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Elite Athletes and Veterans Teach Leadership and Personal Growth through Adventure

by Ed Moran, ed@usrowing.org. Photos by Jenifer Forbes | Apr 01, 2016
For more than a decade, Beijing Olympic bronze medalist Dan Walsh lived on the high of being an elite, national team athlete and being challenged daily to prepare for racing on the world stage.
walshFor more than a decade, Beijing Olympic bronze medalist Dan Walsh lived on the high of being an elite, national team athlete and being challenged daily to prepare for racing on the world stage.

When he left rowing - after selection for the 2012 Olympic eight concluded without him being included - Walsh retired from international rowing. He took a job coaching at Northeastern University, and later worked on the Boston bid to bring the Olympic Games to the Bay State in 2024. When that ended abruptly, he went to work for a private company involved in fitness and training technology.

Then, Charles Pollak, a friend and former rower who was working with the founders of a startup adventure expedition company called Myrmidon Expeditions, asked him for help filling out entries the company was planning to enter in a Red Bull Challenge rowing event in Boston last August.

Pollak explained that the company was being formed by two former Marines and a Navy Seal, all combat veterans, hoping to provide an outlet for former service members and elite athletes to re-experience the kind of high-energy adventure they may have been missing since retirement. He explained they were also hoping to provide an opportunity for “average Joes” to develop leadership qualities and experience personal growth.

Walsh said he immediately understood the concept behind the company.

“When you come into the real world after being an elite solider or sailor or Olympian, depression can become your worst enemy,” he said. “You’ve lived off of the high of competition and elite training for so long that trying to find that in a normal life, working with normal people, was really hard.
 
“You went from having this group of like-minded people where anything was possible - everyone thinking they’re going to be the best in the world - to being around everyday people who had never experienced anything like that. You don’t find that adrenaline rush everywhere, and when you are removed from it, you can get depressed.”

Walsh jumped right in and rounded up former teammates and athletes training in Boston, including adaptive athletes rowing at Community Rowing Inc., to participate in the Red Bull event.

walsh2It wasn’t long before Walsh and Pollak were invited to become part of the company and were named “co-founders.”

Today, Walsh and company are planning to run several events and expeditions, the first of which is set for this coming weekend at the San Diego Crew Classic. The event is called the “Myrmidon Mash” and will include a multi-discipline team race involving beach runs, swimming, paddle boarding and team boat sprints.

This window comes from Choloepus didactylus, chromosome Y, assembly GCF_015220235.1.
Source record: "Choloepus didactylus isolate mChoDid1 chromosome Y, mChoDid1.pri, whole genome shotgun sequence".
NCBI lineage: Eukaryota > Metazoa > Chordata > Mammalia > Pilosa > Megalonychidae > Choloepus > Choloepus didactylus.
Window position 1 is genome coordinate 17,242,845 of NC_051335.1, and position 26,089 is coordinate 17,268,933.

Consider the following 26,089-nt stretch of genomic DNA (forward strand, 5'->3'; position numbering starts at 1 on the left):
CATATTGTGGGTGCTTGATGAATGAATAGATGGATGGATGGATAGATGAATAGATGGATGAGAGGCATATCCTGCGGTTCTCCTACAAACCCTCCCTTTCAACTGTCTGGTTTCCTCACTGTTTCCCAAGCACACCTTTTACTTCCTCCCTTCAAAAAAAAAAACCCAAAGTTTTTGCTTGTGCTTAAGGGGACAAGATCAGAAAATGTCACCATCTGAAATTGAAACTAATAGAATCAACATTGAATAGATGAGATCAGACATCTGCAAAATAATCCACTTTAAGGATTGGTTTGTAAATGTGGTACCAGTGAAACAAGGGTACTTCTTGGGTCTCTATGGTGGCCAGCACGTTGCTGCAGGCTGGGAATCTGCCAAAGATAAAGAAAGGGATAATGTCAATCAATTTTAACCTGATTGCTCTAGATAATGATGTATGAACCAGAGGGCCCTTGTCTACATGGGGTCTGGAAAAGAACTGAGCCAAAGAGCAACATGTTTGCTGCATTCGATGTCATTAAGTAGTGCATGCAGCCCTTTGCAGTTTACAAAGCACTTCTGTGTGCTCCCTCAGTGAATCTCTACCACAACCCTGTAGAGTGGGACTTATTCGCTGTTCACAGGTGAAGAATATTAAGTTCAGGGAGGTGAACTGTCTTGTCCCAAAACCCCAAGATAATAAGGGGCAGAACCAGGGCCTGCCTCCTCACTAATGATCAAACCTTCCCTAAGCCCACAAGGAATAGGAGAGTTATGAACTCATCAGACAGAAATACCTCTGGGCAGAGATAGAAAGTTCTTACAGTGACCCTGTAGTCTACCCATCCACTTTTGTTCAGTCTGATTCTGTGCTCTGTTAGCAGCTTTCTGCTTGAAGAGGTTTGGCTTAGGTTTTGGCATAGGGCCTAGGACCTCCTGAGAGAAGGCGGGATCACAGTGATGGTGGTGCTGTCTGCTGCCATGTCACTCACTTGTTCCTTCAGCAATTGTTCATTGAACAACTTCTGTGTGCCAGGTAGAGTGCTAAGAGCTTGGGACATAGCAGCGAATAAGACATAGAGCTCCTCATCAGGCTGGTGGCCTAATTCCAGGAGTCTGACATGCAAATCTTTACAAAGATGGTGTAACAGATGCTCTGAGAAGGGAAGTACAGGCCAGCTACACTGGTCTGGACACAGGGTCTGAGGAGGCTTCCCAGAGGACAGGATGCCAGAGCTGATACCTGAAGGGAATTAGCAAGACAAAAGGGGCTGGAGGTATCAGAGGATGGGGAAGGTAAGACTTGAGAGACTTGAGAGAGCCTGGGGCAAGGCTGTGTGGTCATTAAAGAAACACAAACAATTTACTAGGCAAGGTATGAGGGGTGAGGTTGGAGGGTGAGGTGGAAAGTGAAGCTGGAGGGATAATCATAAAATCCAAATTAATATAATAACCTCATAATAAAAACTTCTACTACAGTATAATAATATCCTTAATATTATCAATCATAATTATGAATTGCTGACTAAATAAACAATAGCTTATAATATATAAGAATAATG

So far, there are three teams entered in the event and Walsh is hoping that more people sign on to compete on site. Following the Crew Classic, the company plans on holding “assessment weekends” for interested, non-elite athletes or service members to test their ability to participate on one of the future planned expeditions.

The first expedition of 2016 will include a veterans and elite athletes-only event scheduled for May 25-June 13. It is a tribute to World War II veterans that will begin on the beaches of Normandy, France where the allies landed on D-Day. It will feature a 533-mile bike ride, a summit bid of Mont Blanc, the highest peak in Western Europe and a 288-mile bike ride to Marseille on the southern coast of France.

Following that, future exhibitions will open on a “pay-to-play” basis to people who pass an assessment weekend.

The goal of the company is to use outdoor challenges and adventure to “forge personal growth and teach leadership,” to men and women without elite-level sports or military experience by matching them with people who have performed at a high level and know how to lead, Walsh said.

“I lived that life for 12 years at the highest level,” he said. “Being part of a rowing team taught me how to endure personal challenges and to overcome obstacles. We want to offer that experience to people who have never had the opportunity.

“We’re a company that focuses on personal growth through teamwork and the outdoors,” he said. “But personal growth doesn’t happen right away. It’s a long, involved process. That’s something I learned from my 12 years on the national team and something I can share.”

Click here to learn more about Myrmidon Expeditions.

For information on the 2016 San Diego Crew Classic, click here
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